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Tulsa mourns beloved WWII veteran Bill Parker

Bill Parker
Posted at 11:37 AM, Sep 12, 2023
and last updated 2023-09-16 12:59:21-04

TULSA, Okla. — Bill Parker, a 98-year-old World War II veteran from Tulsa, passed away on Sept. 11, 2023.

Parker, while small in stature, had a larger-than-life impact on those who knew him.

Known in the military as Tech Sergeant William Norman Parker, he was one of the first to land on Omaha Beach for the D-Day invasion. Parker was the last man living from the first wave of soldiers on Omaha Beach.
2 News had the opportunity to talk to Parker about that experience.

Parker earned two Purple Hearts and a Bronze Star during his service. He was also a proud Choctaw warrior.

Tech Sergeant Bill Parker almost became a world-champion bull rider. Instead, he was called to fight, ruining his chances.

"I've been asked a number of times, well, were you scared? No, I wasn't scared. Maybe I didn't have sense enough to be. But I think it's because we didn't have time to be," Parker said.

2 News went to one of Parker's favorite places in his later years - the Tulsa Air and Space Museum. It's where Executive Director and friend Tonya Blansett says he'd ride in historic warbirds and interact with the kids.

"He would take time and talk to the kids and just let them ask questions and show interest in them," she said.

Parker loved to ride the war birds when they came to the museum. The World War II B-24 replica staff have at the museum is an excellent example of one he would ride. Blansett says the planes would remind him of his brother.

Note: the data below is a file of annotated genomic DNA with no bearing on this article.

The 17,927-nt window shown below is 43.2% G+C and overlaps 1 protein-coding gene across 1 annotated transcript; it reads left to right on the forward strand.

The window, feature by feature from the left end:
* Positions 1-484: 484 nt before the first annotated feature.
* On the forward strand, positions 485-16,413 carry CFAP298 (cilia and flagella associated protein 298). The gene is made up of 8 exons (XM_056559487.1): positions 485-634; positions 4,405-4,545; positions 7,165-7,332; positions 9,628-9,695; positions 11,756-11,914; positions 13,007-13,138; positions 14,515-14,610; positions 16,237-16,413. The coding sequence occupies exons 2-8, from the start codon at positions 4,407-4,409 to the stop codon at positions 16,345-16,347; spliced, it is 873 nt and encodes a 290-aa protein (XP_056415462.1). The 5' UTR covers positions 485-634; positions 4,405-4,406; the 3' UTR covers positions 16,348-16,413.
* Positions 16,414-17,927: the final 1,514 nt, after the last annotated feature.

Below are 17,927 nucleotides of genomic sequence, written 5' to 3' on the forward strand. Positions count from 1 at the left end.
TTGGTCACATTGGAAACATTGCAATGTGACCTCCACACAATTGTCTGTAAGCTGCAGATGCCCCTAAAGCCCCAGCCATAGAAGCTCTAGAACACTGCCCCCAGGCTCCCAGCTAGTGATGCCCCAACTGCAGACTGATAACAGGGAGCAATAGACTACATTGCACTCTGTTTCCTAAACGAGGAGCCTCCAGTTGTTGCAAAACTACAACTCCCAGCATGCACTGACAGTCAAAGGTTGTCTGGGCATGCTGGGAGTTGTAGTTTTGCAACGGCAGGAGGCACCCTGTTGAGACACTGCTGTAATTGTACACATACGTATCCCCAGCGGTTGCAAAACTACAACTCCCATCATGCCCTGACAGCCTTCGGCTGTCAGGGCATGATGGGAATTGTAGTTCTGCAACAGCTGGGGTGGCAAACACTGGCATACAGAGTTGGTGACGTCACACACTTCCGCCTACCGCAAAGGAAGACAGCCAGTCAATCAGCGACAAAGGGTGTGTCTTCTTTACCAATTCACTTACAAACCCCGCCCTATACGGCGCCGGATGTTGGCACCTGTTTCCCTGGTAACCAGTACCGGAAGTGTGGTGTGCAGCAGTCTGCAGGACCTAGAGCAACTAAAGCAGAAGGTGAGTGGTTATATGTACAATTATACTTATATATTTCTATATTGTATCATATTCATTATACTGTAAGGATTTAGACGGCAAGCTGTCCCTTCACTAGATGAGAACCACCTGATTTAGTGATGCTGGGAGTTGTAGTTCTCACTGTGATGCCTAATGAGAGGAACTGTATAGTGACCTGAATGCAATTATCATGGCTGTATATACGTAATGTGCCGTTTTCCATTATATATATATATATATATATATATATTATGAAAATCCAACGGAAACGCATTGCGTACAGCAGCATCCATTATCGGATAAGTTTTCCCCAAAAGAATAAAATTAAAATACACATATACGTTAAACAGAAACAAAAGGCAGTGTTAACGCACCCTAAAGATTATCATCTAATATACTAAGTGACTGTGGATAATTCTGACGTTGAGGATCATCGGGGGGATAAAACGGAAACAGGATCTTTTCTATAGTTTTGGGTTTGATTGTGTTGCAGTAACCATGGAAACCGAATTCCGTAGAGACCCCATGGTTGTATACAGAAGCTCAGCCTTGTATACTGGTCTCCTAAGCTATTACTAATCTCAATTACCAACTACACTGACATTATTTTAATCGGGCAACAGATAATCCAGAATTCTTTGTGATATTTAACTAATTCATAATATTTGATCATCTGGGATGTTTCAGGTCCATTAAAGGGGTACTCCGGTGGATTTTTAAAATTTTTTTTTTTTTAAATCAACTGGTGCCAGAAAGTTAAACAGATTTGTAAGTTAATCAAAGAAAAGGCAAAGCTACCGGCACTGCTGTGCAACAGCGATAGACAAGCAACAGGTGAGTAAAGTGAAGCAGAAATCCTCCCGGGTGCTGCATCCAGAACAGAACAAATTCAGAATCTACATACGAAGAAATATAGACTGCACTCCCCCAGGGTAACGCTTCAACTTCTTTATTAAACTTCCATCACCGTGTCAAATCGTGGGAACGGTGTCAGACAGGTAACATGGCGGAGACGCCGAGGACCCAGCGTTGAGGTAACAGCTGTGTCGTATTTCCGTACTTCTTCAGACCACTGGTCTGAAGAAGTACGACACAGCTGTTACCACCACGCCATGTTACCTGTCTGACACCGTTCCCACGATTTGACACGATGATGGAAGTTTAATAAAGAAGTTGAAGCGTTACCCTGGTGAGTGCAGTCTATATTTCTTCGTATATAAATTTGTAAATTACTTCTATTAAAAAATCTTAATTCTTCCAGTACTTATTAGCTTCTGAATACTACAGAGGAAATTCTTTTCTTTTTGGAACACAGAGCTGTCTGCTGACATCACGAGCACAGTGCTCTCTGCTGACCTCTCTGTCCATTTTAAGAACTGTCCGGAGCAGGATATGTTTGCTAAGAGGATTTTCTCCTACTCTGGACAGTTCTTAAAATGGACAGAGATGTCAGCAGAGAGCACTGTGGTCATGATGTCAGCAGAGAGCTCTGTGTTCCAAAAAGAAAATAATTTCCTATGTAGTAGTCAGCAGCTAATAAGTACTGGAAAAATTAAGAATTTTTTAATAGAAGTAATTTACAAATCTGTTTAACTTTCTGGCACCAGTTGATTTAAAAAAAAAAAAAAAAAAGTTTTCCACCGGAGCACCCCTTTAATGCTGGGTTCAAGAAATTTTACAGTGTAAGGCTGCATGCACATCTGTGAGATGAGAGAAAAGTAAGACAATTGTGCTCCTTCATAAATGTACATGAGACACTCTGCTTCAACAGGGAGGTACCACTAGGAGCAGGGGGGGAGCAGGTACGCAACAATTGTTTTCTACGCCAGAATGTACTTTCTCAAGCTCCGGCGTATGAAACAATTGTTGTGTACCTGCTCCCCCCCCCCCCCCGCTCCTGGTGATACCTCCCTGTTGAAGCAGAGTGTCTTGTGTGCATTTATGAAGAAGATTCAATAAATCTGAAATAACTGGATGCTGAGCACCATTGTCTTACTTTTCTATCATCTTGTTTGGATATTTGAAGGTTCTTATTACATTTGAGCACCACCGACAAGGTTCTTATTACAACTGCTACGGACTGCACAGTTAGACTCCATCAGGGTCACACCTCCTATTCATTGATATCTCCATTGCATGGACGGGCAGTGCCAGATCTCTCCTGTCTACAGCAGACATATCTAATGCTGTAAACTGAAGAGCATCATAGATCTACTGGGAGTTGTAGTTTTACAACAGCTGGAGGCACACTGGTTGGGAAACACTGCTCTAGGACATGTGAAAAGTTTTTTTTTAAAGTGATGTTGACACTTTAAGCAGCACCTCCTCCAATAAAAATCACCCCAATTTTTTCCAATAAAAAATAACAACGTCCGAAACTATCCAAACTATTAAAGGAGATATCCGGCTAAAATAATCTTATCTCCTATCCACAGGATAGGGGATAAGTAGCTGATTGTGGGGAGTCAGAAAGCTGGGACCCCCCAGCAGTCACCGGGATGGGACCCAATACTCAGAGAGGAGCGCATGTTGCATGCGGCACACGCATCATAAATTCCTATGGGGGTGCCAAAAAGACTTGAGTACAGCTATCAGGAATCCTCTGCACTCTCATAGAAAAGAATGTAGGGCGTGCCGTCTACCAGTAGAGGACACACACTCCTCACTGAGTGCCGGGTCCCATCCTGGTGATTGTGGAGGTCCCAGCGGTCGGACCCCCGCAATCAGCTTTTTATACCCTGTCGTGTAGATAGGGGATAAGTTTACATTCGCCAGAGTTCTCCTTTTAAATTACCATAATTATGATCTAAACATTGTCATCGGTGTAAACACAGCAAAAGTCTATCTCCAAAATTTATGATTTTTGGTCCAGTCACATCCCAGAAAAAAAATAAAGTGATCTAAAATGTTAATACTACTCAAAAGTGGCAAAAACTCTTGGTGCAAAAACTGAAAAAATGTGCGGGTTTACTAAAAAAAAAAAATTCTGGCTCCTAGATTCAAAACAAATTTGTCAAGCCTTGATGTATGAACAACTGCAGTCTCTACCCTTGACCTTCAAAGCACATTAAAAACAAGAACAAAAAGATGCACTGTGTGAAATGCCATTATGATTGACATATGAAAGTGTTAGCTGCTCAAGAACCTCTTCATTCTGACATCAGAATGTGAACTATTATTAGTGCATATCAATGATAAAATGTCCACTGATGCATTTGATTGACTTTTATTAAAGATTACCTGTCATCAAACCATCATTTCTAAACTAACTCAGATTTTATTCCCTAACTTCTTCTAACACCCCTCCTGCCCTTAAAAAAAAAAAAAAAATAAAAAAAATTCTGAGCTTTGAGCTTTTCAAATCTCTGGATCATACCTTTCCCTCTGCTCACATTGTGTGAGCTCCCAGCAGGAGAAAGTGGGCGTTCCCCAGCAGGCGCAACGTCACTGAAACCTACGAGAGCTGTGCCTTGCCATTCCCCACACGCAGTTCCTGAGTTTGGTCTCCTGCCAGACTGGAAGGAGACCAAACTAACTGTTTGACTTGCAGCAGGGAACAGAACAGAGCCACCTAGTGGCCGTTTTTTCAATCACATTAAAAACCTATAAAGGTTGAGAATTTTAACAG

"I think it connected him to one of his brothers who was a gunner on the aircraft in WWII," Blansett said. "He was in infantry, so he never flew an aircraft during his military service."

Ashely James was Parker's caregiver and spent the last month with him. Nervous at first knowing his past, James says she was the lucky one who got to hear his stories every day - especially during physical therapy.

"We would do leg lifts or something, and he 'd say "one for the cow that jumped over the moon." Or he would tell the story about the lady in the shoe, with all the kids in the shoe. I've never heard it, and I still couldn't tell you what it is," Jones said with a laugh.

Whether it be interacting with Gen. Dwight Eisenhower over boots, claiming to his fellow troops he shot Hitler, or talking to children at the museum, Parker will go down in history as the consummate cowboy – and a heroic patriot.

He's remembered by friends and family as a cowboy and a true hero.
A service is planned for Parker's friends and family on Monday, Sept. 18, at 11 a.m. at the Skiatook Church of Christ, and is the service is open to the public.

Others looking to memorialize Parker can sent donations to The Coffee Bunker at 6365 E. 41st St. Donations can also be made online here.

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